What the Moon Said (Book Review)

What the Moon Said (Book Review)

You’ll love it if
you loved Sweet Home Alaska or any of the Little House books.

This book review contains affiliate links. Here’s my disclosure policy.

What the Moon Said

By Gayle Rosengren

Character
Plot & Pacing
Writing Craft
Moral Value

How will 10-year-old Esther survive now that her family must move from the city to a farm due to the Great Depression?

What a sweet, heartfelt book! I read it in just over a day, and it’s perfect for kids who love pioneer or homesteading books.
It’s the Great Depression, and we see one year in the life of 10-year-old Esther. All she wants is to earn her mother’s love. Her Russian immigrant mom is exacting and superstitious. She scolds easily, worries constantly, and hugs not at all. What can Esther do to make Ma love her?

When Esther’s dad loses his job in Chicago, the family moves to a Wisconsin farm to try country life. How will Esther adjust?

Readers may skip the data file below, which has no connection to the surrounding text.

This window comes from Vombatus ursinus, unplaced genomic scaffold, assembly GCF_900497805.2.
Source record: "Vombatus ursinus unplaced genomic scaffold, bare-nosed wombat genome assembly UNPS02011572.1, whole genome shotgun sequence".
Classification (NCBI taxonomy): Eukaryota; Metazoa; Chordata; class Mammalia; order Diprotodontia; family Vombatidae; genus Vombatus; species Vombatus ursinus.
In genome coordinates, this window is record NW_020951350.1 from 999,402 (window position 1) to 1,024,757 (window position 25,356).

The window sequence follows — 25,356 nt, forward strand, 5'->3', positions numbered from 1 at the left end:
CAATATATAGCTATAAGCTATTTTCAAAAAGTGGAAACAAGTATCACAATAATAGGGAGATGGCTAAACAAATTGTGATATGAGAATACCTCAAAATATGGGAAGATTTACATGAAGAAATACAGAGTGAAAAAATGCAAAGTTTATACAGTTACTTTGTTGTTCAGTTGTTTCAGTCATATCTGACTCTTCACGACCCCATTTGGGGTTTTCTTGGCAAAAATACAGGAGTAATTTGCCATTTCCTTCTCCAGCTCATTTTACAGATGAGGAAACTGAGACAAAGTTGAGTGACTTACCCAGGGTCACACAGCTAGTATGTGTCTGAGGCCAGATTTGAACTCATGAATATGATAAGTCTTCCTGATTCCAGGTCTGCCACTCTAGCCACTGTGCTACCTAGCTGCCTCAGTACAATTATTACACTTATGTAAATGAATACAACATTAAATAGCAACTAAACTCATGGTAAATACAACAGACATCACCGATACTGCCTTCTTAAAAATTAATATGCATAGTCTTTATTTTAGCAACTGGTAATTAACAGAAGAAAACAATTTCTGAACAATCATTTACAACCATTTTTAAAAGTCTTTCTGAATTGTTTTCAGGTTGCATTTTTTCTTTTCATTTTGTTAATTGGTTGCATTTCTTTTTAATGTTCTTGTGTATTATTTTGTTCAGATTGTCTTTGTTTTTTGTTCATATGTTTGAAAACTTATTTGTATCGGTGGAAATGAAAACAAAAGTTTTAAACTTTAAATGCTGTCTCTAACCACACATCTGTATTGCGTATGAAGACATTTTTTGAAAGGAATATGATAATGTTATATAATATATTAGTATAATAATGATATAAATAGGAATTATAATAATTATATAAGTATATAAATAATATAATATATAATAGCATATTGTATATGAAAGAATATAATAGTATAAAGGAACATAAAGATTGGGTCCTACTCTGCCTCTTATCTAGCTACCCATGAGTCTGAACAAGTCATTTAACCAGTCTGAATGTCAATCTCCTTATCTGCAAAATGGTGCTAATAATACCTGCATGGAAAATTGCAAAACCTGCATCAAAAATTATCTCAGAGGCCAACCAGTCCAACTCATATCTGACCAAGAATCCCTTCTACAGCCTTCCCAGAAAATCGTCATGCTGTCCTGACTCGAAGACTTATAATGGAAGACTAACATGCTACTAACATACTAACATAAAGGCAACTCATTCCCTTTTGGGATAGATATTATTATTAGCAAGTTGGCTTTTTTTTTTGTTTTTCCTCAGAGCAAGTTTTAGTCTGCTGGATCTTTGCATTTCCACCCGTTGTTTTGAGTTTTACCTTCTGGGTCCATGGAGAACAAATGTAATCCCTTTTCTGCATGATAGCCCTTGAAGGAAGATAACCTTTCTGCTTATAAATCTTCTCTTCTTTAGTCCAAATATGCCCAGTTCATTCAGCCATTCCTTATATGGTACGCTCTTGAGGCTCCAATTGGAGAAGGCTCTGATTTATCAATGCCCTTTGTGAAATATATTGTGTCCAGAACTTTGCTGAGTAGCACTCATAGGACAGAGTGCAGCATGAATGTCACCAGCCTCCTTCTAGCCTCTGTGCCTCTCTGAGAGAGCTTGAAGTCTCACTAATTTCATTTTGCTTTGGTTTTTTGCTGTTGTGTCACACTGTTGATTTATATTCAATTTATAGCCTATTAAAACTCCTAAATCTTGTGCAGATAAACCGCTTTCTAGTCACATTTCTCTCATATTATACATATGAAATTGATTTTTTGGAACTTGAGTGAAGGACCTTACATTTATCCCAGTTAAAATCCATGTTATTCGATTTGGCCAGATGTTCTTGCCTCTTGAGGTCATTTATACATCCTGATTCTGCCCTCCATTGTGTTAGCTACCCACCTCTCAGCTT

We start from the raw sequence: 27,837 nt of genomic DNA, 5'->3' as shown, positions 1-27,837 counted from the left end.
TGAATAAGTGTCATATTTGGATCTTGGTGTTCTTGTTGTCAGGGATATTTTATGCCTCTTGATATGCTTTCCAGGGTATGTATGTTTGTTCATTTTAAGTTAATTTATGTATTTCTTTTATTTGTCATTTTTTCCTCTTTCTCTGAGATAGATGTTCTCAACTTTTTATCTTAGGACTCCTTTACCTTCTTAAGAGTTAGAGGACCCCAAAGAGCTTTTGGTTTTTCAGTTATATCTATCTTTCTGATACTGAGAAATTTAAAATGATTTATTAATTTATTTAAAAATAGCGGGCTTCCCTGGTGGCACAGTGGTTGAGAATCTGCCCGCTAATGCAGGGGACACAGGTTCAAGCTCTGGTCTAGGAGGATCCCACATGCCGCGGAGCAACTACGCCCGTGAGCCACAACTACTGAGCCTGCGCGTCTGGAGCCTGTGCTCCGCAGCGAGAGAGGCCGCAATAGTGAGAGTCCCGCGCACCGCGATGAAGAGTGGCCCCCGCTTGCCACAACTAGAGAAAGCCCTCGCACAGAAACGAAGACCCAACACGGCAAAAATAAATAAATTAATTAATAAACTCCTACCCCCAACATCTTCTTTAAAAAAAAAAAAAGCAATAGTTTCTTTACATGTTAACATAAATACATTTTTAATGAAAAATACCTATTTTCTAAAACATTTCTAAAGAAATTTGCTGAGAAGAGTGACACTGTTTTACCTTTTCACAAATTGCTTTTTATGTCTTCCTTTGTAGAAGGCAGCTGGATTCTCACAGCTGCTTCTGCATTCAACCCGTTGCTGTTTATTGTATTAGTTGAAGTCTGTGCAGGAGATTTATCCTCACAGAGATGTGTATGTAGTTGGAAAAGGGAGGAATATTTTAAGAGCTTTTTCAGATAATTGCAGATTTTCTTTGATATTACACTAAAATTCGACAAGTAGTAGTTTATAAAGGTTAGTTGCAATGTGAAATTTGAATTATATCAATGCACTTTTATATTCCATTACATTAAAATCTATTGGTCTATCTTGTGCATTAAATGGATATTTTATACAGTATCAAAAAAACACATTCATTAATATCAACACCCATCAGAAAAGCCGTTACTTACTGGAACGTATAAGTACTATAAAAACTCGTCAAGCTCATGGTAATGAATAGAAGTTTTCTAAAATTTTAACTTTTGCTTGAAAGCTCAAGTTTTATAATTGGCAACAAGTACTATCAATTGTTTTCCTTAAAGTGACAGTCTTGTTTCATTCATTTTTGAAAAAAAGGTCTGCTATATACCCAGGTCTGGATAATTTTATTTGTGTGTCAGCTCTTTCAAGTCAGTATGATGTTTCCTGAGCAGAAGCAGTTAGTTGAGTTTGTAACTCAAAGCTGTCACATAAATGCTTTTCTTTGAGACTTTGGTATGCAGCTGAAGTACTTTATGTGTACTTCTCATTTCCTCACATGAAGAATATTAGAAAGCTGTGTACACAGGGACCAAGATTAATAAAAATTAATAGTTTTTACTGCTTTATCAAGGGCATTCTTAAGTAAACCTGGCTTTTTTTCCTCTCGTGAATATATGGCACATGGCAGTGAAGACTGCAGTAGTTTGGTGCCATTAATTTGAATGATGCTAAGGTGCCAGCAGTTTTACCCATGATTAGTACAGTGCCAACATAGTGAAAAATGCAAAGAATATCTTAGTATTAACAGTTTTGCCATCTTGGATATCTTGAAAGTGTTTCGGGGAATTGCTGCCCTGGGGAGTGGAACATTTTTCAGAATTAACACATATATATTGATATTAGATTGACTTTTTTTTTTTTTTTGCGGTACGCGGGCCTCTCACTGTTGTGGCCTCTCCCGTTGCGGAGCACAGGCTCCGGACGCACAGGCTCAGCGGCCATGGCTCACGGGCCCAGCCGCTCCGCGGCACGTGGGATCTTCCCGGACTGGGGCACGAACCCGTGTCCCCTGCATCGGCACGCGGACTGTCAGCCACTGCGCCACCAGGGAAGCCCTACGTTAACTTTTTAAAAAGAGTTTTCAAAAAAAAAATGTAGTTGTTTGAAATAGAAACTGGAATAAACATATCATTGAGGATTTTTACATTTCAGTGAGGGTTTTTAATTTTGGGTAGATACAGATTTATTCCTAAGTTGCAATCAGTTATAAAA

This story has two strong journeys: the outer journey: Will the family make it on the farm? And the inner journey: Will Esther at long last receive her mother’s love? This makes it a simple yet layered growing-up tale.

It is a sweet story, with lots of emotion. I got teary-eyed a few times. I appreciate how the book doesn’t villainize the city or the country. I also love how there is a faith element. The family prays and goes to church. Ma and Pa also carry a lot of superstitions from the Old Country, and it’s interesting to see how that’s handled.